Retail Earnings Alert: Checking Out Best Buy, Staples and Walmart

On Thursday morning, investors were provided with further indications that the Federal Reserve will increase interest rates soon, including an encouraging unemployment claims figure and a few key earnings reports, and the major indices responded favorably.

The Dow Jones Industrial Average rose 35.68 points or 0.19% to 18,903.82, the Nasdaq Composite added 39.39 points or 0.74%, and the S&P 500 gained 10.18 points or 0.47%.

With the market continuing to flirt with all-time highs, one has to wonder when a downturn will occur. Don't get caught holding the wrong stocks when that happens.

Fed Chief Janet Yellen testified in front of Congress on Thursday and told members of the committee that a rate increase could be "appropriate relatively soon."

Investors took this as a nearly sure sign that the Fed would move rates higher by 0.25% during its December meeting, as rates on Treasury notes rose across the board.

The Department of Labor also reported that initial jobless claims for the week ended Nov. 12 fell to their lowest level since November 1973. Although economists were expecting claims to hit 257,000 for the week, they actually came in at 235,000.

Most investors see this as a good sign for the economy, but with the holidays approaching we need to remember that companies are hiring to fill seasonal spots, and one strong week doesn't prove a trend.

Other important news Thursday was earnings reports from several big retailers. Let's take a look at three of the biggest.

1. Best Buy (BBY)
Technology retailer Best Buy reported encouraging third-quarter earnings Thursday, and its shares rose 13.7%.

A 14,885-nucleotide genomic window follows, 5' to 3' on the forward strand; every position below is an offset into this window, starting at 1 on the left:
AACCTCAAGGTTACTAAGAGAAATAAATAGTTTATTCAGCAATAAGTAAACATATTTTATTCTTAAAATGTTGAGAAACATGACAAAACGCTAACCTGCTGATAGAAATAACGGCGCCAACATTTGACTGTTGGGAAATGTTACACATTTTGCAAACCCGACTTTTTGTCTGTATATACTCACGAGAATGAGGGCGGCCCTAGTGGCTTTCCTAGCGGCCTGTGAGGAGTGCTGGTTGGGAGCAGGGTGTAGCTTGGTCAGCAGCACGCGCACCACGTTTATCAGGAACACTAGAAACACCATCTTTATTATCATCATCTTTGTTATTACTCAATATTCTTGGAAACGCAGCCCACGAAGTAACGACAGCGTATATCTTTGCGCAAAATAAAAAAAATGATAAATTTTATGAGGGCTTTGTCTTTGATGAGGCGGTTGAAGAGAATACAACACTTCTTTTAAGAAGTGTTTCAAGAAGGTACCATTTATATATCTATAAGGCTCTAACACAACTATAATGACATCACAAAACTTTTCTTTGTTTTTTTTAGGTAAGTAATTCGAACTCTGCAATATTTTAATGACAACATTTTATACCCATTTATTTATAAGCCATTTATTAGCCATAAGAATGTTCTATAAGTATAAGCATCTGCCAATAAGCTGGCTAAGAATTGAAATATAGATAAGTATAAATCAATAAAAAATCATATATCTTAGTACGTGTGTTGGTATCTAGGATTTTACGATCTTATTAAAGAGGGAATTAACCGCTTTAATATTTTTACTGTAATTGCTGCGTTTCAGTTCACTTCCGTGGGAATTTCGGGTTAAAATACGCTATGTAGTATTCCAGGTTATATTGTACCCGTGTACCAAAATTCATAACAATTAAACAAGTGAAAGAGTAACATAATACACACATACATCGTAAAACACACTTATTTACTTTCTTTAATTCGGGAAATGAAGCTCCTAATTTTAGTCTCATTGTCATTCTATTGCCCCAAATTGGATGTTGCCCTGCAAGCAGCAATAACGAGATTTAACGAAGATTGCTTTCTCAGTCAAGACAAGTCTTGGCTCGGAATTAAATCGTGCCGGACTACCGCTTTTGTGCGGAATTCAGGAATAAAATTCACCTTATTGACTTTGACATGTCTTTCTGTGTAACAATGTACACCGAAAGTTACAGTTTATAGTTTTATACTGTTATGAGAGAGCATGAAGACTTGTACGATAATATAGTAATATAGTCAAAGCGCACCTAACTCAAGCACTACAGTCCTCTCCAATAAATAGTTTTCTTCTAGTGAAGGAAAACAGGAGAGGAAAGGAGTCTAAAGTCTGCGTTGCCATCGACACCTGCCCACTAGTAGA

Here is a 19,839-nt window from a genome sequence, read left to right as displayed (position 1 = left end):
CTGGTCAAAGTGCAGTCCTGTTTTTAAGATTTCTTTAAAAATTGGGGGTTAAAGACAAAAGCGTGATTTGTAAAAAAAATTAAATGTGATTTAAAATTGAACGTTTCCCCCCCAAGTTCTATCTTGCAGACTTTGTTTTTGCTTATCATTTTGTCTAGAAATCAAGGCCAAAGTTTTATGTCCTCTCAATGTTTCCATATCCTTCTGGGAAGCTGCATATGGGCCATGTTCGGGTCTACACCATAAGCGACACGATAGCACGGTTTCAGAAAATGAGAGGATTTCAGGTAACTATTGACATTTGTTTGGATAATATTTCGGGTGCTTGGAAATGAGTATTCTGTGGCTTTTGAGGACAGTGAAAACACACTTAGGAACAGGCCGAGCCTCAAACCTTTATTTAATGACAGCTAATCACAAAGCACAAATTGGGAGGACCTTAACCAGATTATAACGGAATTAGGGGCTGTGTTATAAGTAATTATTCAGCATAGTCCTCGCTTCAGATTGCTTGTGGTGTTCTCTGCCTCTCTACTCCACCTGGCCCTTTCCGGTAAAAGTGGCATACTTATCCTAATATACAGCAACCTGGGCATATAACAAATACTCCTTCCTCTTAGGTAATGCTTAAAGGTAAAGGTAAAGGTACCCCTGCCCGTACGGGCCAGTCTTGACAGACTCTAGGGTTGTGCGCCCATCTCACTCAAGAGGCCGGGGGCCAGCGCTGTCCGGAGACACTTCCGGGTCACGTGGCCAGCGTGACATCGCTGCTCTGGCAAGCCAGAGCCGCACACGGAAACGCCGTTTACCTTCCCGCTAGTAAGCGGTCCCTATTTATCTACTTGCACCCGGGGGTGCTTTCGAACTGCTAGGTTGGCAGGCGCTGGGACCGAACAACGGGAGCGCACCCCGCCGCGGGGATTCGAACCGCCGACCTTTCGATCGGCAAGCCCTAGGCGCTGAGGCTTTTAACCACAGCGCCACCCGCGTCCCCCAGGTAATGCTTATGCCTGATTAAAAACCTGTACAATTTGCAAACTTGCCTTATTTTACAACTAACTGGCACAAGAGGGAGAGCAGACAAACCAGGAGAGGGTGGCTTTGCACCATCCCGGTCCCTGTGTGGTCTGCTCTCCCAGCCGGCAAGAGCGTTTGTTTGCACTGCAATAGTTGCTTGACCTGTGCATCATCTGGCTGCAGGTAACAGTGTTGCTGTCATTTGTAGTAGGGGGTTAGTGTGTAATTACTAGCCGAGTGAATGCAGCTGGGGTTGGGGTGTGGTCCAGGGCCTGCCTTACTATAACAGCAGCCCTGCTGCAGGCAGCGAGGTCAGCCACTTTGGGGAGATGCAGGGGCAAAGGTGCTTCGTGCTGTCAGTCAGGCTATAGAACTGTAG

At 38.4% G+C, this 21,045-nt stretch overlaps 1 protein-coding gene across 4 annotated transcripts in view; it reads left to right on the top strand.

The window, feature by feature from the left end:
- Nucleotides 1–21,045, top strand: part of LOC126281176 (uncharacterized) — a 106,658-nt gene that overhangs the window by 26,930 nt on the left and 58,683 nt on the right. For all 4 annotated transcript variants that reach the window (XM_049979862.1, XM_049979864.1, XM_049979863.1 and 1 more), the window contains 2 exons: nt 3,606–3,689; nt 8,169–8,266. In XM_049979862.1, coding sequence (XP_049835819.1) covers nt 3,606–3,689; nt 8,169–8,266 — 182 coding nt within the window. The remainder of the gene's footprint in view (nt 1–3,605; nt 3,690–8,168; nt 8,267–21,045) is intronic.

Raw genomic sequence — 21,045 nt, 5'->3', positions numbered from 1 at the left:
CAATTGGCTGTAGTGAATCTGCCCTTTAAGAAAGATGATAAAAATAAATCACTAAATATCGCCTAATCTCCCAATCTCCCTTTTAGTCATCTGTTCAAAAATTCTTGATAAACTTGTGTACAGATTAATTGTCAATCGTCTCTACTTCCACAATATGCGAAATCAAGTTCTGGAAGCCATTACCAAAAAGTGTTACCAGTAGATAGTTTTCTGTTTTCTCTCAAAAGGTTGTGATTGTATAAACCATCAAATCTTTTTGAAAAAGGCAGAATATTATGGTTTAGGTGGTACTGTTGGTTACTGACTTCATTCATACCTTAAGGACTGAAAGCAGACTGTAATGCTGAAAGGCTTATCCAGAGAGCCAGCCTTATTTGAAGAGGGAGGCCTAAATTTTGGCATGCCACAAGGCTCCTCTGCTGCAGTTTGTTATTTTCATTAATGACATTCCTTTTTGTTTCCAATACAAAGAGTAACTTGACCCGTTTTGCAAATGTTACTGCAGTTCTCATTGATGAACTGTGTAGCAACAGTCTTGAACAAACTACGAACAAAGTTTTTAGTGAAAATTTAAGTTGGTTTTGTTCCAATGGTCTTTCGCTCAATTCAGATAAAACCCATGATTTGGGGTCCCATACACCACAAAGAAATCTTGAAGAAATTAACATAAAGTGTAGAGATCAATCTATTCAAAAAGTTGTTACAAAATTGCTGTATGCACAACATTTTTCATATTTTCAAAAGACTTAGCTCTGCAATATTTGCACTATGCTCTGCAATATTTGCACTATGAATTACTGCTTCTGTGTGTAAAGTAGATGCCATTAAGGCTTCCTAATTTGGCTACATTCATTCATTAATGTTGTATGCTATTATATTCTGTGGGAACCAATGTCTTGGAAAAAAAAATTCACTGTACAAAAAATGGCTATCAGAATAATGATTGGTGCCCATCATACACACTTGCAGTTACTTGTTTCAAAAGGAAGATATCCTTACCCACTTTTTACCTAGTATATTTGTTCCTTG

Best Buy reported revenue growth of 1.4% from a year earlier, while adjusted net income rose 37.5%.

Revenue of $8.95 billion beat analysts' estimate of $8.85 billion, while adjusted earnings came in at 62 cents a share, again above the forecast of 47 cents a share.

Looking ahead to the fourth quarter, management forecasts revenue of between $13.4 billion and $13.6 billion and earnings between $1.62 a share and $1.67 a share. Analysts had been expecting revenue of $13.7 billion and earnings of $1.58 a share in the fourth quarter.

Best Buy looks as if it has slowed if not stopped the affect that Amazon and other Internet retailers were having on its business. However, it is important to keep in mind that Best Buy still operates in a very difficult niche space where price of products wins.

2. Staples (SPLS)
The office supply retailer reported mixed third-quarter results on Thursday, but the stock still rose 3.9%.

Revenue declined by 4% from a year earlier to $5.36 billion, below the expected $5.4 billion. Same-store sales fell 4%, compared with an analyst estimate of a 3.2% decrease.

But adjusted earnings of 34 cents a share matched expectations.

The results weren't great, but they show that the company can and will likely survive the blocked acquisition of Office Depot.

Thursday's bounce in shares of Staples was likely because it gave investors hope that the company could become more profitable down the road, but investors may want to steer clear for now.

3. Walmart (WMT)
The king of retail's stock fell more than 3% on Thursday after Walmart missed on the top line but beat on the bottom line.

Walmart posted revenue of $118.2 billion, up from $117.4 billion a year earlier but below estimates of $118.6 billion. Earnings came in at 98 cents a share, lower than $1.03 a year earlier but higher than the 96 cents a share that analysts expected.

The company is making headway into ecommerce, reporting a 20.6% increase in global online sales.

Traffic rose 0.7%, helping increase same-store sales by 1.2%, but investors still weren't happy. The traffic increase was lower than past quarters, and lower food costs hurt the company's bottom line.

Walmart had fallen more than 4% during Thursday's trading session, but even the 3% decline seemed overblown, which could be due to the fact that Target reported results on Wednesday and showed strong growth for the third quarter.

Investors shouldn't get hurt if they decide to buy shares of Walmart Friday after the recent decline. 

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The author is an independent contributor who at the time of publication owned none of the stocks mentioned.

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